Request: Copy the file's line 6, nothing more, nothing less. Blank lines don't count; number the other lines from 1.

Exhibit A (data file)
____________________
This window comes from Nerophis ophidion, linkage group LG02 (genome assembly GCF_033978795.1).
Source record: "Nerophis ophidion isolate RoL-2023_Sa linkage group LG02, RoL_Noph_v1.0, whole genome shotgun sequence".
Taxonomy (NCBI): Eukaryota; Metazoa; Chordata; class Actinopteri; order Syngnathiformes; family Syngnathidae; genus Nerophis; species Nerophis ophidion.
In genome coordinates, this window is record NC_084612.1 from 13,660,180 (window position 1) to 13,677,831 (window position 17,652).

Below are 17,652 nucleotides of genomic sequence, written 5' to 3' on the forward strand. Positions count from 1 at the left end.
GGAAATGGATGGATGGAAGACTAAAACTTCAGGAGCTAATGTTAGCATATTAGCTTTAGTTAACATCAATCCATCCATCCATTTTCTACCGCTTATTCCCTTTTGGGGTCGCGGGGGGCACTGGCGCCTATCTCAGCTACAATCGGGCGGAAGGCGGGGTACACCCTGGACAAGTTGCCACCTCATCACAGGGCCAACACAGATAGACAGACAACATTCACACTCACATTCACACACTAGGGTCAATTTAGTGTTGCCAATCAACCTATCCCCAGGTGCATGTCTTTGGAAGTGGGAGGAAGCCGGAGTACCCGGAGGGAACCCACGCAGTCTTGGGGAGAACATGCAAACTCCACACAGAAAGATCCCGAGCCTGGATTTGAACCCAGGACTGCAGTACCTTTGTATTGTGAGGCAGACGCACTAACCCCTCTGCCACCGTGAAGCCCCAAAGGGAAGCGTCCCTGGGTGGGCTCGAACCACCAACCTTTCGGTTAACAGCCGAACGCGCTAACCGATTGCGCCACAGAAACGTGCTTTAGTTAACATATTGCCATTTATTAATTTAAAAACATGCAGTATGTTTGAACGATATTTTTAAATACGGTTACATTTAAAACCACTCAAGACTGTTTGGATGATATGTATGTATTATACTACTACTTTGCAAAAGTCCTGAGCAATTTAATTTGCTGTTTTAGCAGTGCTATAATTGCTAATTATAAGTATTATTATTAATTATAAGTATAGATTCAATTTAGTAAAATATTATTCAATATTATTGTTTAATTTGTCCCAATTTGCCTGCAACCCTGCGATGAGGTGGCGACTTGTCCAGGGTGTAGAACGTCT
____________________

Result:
GGAAATGGATGGATGGAAGACTAAAACTTCAGGAGCTAATGTTAGCATATTAGCTTTAGTTAACATCAATCCATCCATCCATTTTCTACCGCTTATTCCCTTTTGGGGTCGCGGGGGGCACTGGCGCCTATCTCAGCTACAATCGGGCGGAAGGCGGGGTACACCCTGGACAAGTTGCCACCTCATCACAGGGCCAACACAGATAGACAGACAACATTCACACTCACATTCACACACTAGGGTCAATTTAGTGTTGCCAATCAACCTATCCCCAGGTGCATGTCTTTGGAAGTGGGAGGAAGCCGGAGTACCCGGAGGGAACCCACGCAGTCTTGGGGAGAACATGCAAACTCCACACAGAAAGATCCCGAGCCTGGATTTGAACCCAGGACTGCAGTACCTTTGTATTGTGAGGCAGACGCACTAACCCCTCTGCCACCGTGAAGCCCCAAAGGGAAGCGTCCCTGGGTGGGCTCGAACCACCAACCTTTCGGTTAACAGCCGAACGCGCTAACCGATTGCGCCACAGAAACGTGCTTTAGTTAACATATTGCCATTTATTAATTTAAAAACATGCAGTATGTTTGAACGATATTTTTAAATACGGTTACATTTAAAACCACTCAAGACTGTTTGGATGATATGTATGTATTATACTACTACTTTGCAAAAGTCCTGAGCAATTTAATTTGCTGTTTTAGCAGTGCTATAATTGCTAATTATAAGTATTATTATTAATTATAAGTATAGATTCAATTTAGTAAAATATTATTCAATATTATTGTTTAATTTGTCCCAATTTGCCTGCAACCCTGCGATGAGGTGGCGACTTGTCCAGGGTGTAGAACGTCT